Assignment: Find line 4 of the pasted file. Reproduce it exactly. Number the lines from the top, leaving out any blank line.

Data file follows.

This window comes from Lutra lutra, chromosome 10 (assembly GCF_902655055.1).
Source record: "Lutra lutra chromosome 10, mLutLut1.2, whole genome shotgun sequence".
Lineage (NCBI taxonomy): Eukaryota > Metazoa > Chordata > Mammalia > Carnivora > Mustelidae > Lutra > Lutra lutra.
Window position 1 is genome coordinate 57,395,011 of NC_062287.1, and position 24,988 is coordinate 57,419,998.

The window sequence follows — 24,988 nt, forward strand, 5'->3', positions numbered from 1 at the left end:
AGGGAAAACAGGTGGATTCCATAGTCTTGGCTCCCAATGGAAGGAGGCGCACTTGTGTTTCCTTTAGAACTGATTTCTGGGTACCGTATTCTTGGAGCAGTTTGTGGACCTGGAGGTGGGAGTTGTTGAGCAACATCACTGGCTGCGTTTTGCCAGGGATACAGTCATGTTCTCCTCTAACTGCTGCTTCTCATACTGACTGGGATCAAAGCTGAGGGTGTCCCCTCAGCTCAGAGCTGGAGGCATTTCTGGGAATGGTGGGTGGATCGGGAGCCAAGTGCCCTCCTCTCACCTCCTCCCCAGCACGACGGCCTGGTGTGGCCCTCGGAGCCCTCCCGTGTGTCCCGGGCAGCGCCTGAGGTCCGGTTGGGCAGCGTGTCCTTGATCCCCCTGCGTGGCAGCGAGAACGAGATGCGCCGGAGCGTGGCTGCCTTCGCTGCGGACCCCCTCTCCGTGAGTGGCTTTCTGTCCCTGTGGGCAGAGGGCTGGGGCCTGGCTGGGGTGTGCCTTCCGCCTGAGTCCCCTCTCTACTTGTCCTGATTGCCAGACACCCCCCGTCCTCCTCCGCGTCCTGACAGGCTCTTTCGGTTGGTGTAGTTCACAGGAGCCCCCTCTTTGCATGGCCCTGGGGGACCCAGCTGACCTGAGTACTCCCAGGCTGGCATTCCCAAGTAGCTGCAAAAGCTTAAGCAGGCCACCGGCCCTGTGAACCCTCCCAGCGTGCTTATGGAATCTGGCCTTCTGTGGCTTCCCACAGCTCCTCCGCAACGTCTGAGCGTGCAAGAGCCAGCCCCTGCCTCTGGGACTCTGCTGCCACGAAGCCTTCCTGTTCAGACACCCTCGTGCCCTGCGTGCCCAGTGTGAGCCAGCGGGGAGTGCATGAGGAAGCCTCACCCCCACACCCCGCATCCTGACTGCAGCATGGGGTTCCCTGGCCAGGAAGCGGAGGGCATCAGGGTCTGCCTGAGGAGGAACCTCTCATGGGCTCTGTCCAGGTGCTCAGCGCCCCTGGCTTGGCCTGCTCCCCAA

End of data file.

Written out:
Window position 1 is genome coordinate 57,395,011 of NC_062287.1, and position 24,988 is coordinate 57,419,998.